Assimilation and Genocide of Indigenous Australia.
"Anyone who closes his eyes to the past is blind to the present. Whoever refuses to remember the inhumanity is prone to risks of re-infection.".
Richard Von Weiszaecker, former President of the Federal Republic of Germany.
Very few people use the word genocide when discussing the strife the Australian indigenous people endured. Almost all historians of the Aboriginal experience, black and white, avoid it. Typically, they write about pacifying, killing, cleansing, excluding, exterminating, starving, poisoning, shooting, beheading, sterilizing, exiling, but they avoid genocide. Could it be that most understand genocide on one level only? For many, and especially Australians, genocide is something of the Germans, Cambodians and Hutus, not the Australians. As for the rest of the world, the experience of the indigenous people of Australia is not as familiar as the images of Auschwitz or the Killing Fields of Cambodia. Clearly, there is no Australian Dachau. In this paper, I will examine the experience of the indigenous people of Australia and the lack of action on behalf of the Australian government. I will also investigate the extent to which the policies and practices of the colonial Australian government in the period 1838 to 1911 can be classified as "genocide", using the United Nations Genocide Convention of 1948 (which Australia ratified in 1951) as a guideline, as well as comparing the indigenous Australian experience under British State control with that of the Jews under Nazi rule during the Holocaust.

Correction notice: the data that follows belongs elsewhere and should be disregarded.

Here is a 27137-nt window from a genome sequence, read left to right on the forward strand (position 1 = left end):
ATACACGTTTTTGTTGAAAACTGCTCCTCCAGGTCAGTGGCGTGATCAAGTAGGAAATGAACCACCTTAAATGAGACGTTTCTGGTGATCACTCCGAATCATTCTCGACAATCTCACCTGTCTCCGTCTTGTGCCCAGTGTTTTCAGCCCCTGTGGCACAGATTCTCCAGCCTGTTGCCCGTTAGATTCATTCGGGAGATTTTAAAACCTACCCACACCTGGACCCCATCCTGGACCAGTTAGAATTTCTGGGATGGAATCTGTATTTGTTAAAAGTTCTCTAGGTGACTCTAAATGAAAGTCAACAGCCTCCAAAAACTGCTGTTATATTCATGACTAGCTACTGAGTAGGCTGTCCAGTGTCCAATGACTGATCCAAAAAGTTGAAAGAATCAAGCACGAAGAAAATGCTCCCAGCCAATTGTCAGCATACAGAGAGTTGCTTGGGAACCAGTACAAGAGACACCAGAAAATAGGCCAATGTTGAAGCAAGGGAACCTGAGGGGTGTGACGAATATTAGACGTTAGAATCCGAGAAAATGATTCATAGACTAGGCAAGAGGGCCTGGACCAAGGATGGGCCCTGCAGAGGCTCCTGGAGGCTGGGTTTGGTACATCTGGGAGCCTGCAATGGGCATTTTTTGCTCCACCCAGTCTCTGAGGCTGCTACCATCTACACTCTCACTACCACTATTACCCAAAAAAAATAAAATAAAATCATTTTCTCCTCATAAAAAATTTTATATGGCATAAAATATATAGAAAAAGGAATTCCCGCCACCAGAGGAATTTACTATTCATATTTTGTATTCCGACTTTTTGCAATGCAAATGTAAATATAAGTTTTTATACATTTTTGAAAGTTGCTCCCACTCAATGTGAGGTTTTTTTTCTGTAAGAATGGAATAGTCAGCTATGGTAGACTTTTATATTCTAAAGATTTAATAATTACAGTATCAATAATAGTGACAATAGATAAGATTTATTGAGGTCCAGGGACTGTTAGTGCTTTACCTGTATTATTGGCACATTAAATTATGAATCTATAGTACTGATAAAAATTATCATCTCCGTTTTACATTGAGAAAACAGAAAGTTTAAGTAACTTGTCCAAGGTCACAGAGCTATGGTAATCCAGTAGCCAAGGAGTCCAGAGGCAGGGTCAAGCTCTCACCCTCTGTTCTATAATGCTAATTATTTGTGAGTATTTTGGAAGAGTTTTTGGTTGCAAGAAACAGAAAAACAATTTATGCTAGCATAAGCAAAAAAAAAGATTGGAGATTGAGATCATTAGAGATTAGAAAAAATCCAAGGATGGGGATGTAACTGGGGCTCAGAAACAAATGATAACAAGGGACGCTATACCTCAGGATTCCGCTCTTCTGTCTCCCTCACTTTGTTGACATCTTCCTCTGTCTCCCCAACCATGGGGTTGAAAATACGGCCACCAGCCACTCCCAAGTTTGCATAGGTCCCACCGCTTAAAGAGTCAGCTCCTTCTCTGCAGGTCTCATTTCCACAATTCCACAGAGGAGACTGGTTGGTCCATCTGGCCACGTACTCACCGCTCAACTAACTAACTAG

As Australian federal law stands to this date, it is not illegal to commit domestic genocide in Australia. Although the Australian government signed the international United Nations Genocide Convention Bill in 1948, and ratified it in 1951, since then none of its provisions have been implemented into federal law. .
What is genocide?.
Firstly one must understand exactly what is meant by the term "genocide".